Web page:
A GWENT council ended the last financial year with just under £1 million in spare cash after meeting all its spending commitments.
Torfaen Borough Council had a total budget for the 2022/23 financial year – which closed at the end of March – of £209 million.
A round up of its financial position was reported to the council’s Labour cabinet when it met, at the Civic Centre in Pontypool, on Tuesday, June 6.
Councillor Sue Morgan, the cabinet member for finance, told the meeting: “There was a small surplus of £975,000.”
That came after the council achieved 97 per cent of the £1.3 million of cuts and savings it had agreed when setting the budget in March 2022, and after it put money aside into its reserve funds.
It holds £33.8 million in reserves with a further £8.9 million in the school reserves, which was the only reserve fund to reduce in value in 2022/23 having stood at £11.8 million the previous year.
Schools had drawn on the fund through spending cash built up, due to additional Welsh Government funding in 2021/22, on extra staffing to help with the “catch up” following on from the Covid pandemic and on maintenance projects.
The council has £10.895 million in its general reserve – which can be used for various spending commitments – while its five service areas – communities and digital, resources, economy and environment, education plus social care and housing – hold a combined reserve of £5.742 millon.
The corporate reserve that is earmarked for 15 specific areas stands at £14.060 million and includes the £4.2 million the council has put aside for meeting increased energy costs this year, which it said it had agreed to do rather than making cuts to pay gas and electric bills which may subject to a temporary spike in prices.
Cllr Morgan said reserves had been built up due to the council’s “skilled officers” and the “disciplined” approach to finance that had been supported by councillors.
The Cwmbran Pontnewydd member said as a result the council had this year been able to set the lowest council tax increase in Wales, at 1.95 per cent, at a time of “rampant inflation”. Council tax contributed £49.5 million to the total budget in 2022/23.
Among the reasons for the council’s “positive” financial position were additional investment income from rising interest rates and “significant level of staff vacancies and staff turnover across all services” as well as extra grant funding, including from the Welsh Government.
Staff vacancies helped contribute to a £2.6 million “favourable variance” in the social care and housing service. Spending on placements for children in care still came in over budget, despite the number falling, as costs increased.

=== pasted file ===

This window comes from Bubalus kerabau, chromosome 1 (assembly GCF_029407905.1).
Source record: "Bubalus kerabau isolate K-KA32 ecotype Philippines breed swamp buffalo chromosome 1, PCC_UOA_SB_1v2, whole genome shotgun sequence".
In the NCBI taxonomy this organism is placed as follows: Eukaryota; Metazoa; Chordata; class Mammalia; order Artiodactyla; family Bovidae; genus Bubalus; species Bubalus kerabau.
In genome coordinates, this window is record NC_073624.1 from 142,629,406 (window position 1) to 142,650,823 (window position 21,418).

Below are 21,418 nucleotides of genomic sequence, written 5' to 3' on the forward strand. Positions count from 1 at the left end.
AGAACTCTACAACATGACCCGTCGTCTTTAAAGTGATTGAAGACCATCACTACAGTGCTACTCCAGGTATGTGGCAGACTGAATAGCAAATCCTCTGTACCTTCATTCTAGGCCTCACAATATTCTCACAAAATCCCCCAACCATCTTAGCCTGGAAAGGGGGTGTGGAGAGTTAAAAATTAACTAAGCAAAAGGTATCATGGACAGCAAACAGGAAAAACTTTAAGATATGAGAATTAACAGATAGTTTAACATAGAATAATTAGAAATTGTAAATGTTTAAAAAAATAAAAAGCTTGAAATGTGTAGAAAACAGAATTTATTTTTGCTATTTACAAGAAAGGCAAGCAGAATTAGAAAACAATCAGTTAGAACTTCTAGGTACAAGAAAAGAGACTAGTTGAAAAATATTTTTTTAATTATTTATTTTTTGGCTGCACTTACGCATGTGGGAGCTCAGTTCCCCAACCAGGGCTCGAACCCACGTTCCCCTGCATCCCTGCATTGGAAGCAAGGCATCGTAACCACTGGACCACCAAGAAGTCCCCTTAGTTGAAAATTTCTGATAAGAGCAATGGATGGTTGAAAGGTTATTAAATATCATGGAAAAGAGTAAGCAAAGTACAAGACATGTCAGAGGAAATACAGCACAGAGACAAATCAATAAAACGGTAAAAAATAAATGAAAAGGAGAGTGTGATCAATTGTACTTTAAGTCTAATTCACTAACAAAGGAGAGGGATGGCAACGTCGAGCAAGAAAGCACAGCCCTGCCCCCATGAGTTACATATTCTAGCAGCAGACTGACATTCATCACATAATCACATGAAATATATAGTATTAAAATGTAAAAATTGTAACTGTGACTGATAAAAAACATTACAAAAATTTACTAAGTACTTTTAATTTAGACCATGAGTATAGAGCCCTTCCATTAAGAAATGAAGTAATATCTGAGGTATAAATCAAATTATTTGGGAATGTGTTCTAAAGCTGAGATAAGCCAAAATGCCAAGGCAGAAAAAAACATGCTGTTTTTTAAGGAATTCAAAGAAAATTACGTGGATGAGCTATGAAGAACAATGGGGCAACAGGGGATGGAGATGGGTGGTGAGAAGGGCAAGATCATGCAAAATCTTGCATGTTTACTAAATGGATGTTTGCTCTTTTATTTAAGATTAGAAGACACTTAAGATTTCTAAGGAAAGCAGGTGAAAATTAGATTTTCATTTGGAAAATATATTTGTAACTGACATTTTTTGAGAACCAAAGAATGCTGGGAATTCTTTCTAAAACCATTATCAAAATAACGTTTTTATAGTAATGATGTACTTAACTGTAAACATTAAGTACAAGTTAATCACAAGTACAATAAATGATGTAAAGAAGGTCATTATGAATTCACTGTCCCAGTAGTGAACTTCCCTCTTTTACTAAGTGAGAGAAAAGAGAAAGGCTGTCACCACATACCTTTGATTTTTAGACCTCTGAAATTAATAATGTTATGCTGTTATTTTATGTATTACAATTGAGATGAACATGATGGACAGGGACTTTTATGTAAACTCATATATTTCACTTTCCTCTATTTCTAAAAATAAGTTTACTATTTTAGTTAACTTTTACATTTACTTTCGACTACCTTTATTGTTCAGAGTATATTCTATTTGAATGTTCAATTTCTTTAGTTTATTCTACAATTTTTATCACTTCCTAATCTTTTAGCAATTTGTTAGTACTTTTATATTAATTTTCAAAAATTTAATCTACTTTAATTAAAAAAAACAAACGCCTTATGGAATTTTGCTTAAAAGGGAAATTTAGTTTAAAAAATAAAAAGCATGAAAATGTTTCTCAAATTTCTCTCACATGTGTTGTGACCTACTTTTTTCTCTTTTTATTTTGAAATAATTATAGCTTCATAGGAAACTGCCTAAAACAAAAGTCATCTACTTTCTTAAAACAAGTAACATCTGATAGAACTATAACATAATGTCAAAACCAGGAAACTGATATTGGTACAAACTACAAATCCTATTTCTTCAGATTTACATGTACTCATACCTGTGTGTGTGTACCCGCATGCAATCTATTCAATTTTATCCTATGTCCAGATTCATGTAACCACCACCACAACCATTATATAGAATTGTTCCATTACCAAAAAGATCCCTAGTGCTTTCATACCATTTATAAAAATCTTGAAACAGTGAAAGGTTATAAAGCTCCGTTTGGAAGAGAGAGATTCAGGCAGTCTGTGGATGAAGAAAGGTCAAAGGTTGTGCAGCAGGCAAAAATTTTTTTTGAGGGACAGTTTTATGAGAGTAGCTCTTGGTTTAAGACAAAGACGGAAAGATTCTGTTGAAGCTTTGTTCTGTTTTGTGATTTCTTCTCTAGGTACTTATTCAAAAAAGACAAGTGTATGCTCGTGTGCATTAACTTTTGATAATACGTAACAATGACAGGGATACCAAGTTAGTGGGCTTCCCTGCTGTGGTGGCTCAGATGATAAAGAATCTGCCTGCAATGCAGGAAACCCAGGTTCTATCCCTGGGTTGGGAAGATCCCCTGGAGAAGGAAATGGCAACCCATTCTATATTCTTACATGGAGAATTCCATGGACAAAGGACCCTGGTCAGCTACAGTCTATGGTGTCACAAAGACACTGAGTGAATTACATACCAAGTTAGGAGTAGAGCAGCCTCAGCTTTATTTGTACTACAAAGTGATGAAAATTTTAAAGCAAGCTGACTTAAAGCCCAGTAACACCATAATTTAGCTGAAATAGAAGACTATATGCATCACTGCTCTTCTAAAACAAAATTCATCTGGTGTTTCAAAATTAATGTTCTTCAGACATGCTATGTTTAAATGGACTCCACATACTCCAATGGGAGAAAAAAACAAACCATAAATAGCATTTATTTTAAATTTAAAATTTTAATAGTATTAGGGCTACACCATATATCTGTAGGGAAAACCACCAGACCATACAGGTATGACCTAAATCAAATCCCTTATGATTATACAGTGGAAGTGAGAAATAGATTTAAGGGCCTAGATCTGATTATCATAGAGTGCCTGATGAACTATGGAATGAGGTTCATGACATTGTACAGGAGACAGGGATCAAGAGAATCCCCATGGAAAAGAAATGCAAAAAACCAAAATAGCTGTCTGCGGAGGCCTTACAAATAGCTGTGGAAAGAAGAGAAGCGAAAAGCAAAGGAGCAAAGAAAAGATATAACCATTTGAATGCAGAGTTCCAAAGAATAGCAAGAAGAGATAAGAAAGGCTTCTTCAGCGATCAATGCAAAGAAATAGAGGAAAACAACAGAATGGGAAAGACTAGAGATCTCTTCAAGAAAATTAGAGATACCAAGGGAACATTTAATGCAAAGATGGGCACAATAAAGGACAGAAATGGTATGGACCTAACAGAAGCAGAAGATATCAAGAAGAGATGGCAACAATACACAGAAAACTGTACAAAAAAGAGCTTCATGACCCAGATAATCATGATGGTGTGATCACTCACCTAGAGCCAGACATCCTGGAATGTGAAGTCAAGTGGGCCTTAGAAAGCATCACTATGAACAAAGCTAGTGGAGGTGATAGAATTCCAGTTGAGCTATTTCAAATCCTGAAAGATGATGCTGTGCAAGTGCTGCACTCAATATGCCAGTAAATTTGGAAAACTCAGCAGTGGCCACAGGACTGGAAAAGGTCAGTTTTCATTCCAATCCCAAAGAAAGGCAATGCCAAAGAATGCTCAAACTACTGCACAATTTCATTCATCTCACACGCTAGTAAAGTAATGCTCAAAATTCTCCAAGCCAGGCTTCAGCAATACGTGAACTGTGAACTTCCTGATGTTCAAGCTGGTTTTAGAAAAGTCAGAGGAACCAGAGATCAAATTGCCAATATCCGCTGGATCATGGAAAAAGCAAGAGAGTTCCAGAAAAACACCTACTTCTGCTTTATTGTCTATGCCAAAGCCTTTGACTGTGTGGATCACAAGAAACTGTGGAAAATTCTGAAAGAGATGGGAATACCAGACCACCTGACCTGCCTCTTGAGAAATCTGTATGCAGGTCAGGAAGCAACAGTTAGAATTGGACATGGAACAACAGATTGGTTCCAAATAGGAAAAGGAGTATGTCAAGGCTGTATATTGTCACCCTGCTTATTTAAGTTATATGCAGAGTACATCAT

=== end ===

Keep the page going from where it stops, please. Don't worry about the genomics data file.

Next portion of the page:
In education savings were made as schools were able to maintain budgets from the reserve so money anticipated for redundancies wasn’t spent and additional learning needs (ALN) out of county placements were lower than expected.
The education service had a £1 million “favourable variance” which would have been greater but for it having to spend an extra £156,000 on home to school transport costs due to rising fuel prices and additional demand for ALN pupils.
Cllr Morgan said though vacancies had resulted in savings areas in which it is “difficult to recruit and retain” would be a key spending area.
The council’s chief financial officer and deputy chief executive, Nigel Aurelius, said keeping a close eye on spending throughout the year meant elected leader Anthony Hunt could be confident in the financial position and use reserves to meet increased energy costs and maintain the planned 1.95 per cent council tax rise.
He said: “That allowed the leader, with confidence, to be interviewed outside the Civic Centre (on the Welsh news) during the budget round in contrast to other authorities.”
Mr Aurelius said Torfaen’s total reserves put it “still quite a way down the table” relative to other councils in Wales but said: “It is a good position for Torfaen”.
Panteg member Cllr Hunt praised the officers, and thanked councillors for their support and scrutiny, as well as the Welsh Government for “listening” and “making a difference”.
He said the council’s financial management had allowed it to maintain services and said: “You can’t run any services unless you have the money to pay for it.”